Like everyone, though, he had some faults. In his case a philosophical attitude and worldview that occasionally intruded into the work. He was often able, with brilliant mathematics and theoretical reasoning, to construct a massive and impressive vessel, one that awed the crowds and promised the ultimate journey into the unknown. Unfortunately, so often the mighty vessel was unable to survive even brief contact with the shoals of basic logic.

    He gave us to much to contemplate and much to ponder.

    How much of it to take seriously is a very different matter.

    —–

    I should add that he was a victim of what so many mathematicians are afflicted by, in particular those who spend their time focused on models, namely, the tendency to think the math and the model are, inherently, of importance, even if divorced from reality.

    He acknowledged with respect to his one of his own models, “I’m a positivist. . . . I don’t demand that a theory correspond to reality because I don’t know what it is.”

    I don’t begrudge mathematicians producing models that are interesting or beautiful, even if they don’t correspond to reality. Their is something to be said for beauty and art in their own right. Similarly, I don’t begrudge a novelist producing a work of fiction, or a producer creating a work of art on the big screen that transports us to a place of fantasy.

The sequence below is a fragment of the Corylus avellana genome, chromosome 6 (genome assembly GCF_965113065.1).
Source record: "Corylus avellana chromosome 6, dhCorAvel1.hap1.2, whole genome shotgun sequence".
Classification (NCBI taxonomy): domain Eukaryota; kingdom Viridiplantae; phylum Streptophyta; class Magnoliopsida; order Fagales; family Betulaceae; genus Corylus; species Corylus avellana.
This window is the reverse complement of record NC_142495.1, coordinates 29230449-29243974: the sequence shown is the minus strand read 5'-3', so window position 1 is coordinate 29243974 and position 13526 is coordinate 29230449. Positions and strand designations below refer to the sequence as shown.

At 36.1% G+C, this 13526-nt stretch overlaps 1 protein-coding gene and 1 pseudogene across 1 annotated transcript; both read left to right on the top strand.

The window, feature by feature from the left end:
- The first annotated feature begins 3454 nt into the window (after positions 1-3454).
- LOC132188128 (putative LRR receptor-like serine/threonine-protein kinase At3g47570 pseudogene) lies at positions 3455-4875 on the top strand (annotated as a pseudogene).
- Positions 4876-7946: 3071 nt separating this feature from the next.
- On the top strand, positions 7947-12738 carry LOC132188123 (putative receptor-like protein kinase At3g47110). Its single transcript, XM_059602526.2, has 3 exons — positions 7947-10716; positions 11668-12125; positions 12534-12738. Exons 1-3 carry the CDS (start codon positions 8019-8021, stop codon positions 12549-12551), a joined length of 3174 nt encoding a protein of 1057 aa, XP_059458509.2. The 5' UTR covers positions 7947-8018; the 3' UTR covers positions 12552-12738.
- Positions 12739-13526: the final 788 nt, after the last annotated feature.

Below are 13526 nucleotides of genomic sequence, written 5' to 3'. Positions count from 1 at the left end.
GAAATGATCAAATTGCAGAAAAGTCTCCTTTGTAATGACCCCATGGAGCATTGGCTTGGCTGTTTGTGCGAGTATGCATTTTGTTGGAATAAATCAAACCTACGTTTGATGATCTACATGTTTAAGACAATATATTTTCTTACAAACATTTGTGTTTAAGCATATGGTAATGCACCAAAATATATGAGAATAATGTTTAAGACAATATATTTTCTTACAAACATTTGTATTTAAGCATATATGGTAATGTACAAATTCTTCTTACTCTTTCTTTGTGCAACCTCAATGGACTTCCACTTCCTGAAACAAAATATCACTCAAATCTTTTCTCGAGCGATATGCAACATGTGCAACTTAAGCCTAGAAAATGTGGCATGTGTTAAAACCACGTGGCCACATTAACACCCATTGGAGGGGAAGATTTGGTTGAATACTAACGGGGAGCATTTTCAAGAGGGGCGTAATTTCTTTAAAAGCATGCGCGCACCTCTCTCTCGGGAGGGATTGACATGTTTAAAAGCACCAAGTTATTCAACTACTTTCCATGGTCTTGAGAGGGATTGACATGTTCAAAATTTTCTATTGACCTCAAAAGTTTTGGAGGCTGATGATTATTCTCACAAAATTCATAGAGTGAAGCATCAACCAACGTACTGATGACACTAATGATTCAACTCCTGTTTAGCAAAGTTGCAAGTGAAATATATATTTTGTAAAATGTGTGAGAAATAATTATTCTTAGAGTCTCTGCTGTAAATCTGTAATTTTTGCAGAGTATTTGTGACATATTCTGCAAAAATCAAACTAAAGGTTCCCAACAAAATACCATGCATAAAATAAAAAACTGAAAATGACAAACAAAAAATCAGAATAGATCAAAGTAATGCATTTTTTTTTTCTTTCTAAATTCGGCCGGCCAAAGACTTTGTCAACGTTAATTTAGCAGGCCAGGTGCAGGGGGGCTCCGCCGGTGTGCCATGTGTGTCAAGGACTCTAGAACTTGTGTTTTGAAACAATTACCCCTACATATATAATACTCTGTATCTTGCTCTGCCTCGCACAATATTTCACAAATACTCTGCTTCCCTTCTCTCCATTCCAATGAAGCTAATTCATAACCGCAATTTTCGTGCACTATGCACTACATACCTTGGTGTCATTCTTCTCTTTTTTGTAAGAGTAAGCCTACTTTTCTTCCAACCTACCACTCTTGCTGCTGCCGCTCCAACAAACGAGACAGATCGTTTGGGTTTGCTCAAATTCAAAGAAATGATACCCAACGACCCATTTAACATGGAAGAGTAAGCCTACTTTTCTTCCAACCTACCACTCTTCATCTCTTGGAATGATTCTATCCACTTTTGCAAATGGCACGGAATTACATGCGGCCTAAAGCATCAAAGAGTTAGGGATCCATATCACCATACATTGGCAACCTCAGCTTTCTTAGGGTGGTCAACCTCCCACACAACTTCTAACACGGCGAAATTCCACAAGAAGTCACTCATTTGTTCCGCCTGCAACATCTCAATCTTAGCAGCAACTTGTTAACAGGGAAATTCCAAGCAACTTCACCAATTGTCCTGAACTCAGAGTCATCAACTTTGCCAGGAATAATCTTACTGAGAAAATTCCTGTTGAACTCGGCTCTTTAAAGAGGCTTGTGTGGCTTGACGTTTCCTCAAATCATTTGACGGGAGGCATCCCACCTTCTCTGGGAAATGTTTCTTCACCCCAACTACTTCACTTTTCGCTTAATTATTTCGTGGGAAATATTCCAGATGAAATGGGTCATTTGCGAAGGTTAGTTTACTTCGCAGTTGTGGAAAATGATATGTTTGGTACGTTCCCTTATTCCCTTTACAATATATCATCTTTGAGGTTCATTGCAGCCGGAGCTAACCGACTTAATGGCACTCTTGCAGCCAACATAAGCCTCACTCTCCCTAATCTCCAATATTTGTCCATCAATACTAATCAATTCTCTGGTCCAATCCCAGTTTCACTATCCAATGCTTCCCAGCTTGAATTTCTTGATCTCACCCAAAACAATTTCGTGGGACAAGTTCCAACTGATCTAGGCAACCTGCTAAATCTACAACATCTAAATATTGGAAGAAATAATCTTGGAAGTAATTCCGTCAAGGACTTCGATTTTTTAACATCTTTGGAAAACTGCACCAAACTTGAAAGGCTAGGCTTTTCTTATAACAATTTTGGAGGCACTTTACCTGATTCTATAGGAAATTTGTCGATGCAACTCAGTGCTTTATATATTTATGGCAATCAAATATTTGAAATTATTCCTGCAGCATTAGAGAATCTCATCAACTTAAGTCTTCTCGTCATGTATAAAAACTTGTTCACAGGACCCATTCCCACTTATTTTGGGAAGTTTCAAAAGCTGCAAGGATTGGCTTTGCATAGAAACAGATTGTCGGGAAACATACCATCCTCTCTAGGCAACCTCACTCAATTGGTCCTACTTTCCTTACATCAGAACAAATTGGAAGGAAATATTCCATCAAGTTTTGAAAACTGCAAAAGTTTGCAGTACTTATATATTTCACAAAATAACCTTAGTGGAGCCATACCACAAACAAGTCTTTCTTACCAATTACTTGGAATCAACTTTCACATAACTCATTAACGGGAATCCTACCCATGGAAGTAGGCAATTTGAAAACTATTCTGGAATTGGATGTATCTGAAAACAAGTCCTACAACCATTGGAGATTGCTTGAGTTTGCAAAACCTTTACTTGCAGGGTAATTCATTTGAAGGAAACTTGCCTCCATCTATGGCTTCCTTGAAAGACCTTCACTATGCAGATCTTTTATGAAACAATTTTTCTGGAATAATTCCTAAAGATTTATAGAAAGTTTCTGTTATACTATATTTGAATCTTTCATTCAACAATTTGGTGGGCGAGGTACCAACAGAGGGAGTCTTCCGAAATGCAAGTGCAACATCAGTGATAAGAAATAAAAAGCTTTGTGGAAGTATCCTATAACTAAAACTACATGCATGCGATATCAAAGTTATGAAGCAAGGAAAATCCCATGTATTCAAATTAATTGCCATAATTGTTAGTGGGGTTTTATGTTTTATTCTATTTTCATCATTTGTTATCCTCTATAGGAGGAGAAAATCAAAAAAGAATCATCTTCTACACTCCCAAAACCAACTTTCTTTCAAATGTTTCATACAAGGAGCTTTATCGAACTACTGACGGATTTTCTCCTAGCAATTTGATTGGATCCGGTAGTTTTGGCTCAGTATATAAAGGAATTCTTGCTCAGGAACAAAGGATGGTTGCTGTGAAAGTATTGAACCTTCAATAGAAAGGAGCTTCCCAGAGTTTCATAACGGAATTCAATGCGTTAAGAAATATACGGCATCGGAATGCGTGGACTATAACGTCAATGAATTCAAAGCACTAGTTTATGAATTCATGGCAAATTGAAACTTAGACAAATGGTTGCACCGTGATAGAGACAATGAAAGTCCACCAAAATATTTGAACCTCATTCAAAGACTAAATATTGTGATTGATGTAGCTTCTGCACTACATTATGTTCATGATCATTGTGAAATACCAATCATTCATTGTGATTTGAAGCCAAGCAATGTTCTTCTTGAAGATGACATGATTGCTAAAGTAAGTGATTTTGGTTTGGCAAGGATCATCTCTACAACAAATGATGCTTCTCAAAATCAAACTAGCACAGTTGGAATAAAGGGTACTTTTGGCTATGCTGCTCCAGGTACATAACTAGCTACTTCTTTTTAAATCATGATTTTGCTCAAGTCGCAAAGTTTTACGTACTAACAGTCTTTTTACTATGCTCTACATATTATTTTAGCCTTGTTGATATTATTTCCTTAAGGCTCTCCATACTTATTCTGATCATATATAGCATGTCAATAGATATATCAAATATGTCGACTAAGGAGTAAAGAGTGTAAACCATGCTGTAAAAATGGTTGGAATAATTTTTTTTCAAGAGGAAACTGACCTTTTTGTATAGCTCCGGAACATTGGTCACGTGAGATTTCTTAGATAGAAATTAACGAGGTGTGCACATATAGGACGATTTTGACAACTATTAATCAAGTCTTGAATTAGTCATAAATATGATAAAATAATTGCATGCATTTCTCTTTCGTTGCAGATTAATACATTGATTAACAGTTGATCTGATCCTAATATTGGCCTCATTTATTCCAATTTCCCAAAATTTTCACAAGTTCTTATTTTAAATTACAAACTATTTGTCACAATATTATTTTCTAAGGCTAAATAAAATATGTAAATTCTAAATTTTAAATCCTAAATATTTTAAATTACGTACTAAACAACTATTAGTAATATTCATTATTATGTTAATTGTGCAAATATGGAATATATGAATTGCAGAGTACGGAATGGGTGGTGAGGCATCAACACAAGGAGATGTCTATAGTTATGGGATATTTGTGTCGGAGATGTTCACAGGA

But let us then not pretend we are dealing with pure, objective “science.” Let us not feel obligated to take the mathematician’s work of fiction any more seriously than the latest novel or the latest Hollywood blockbuster.

  19. 19
    bb says:

    EA @ 18,

    Very well put. Thank you. I don’t know that Hawking has contributed to anything practical.

  20. 20
    bornagain77 says:

    I take exception to this Stephen Hawking quote:

    ‘We are just an advanced breed of monkeys’

    I also take exception to this quote from Hawking:

    “The human race is just a chemical scum on a moderate-sized planet, orbiting around a very average star in the outer suburb of one among a hundred billion galaxies. We are so insignificant that I can’t believe the whole universe exists for our benefit.,,,”
    – Stephen Hawking – 1995 TV show, Reality on the Rocks: Beyond Our Ken,

    Contrary to the propaganda that Hawking had been fed from Darwinists, we most certainly are not “just an advanced breed of monkeys.”

    Although the supposed fossil evidence and genetic evidence claiming that man evolved from apes is far more illusory than most people realize,,,

    “Contested Bones” (Part 1 – Prologue and Chapter 1 “Power of the Paradigm”) 1-27-2018 by Paul Giem
    https://www.youtube.com/watch?v=e6ZOKj-YaHA&list=PLHDSWJBW3DNU_twNBjopIqyFOwo_bTkXm

    DNA Science Disproves Human Evolution by Jeffrey P. Tomkins, Ph.D. – 2017
    Excerpt: 1970s, very crude and indirect techniques were utilized to unzip mixtures of human and chimpanzee DNA, which were then monitored to see how fast they would zip back up compared to unmixed samples.5 Based on these studies, it was declared that human and chimpanzee DNA was 98.5% similar. But only the most similar protein-coding regions of the genome (called single-copy DNA) were compared, which is an extremely small portion—less than 3%—of the total genome. Also, it was later discovered by an evolutionary colleague that the authors of these studies had manipulated the data to make the chimpanzee DNA appear more similar to human than it really was.6,,,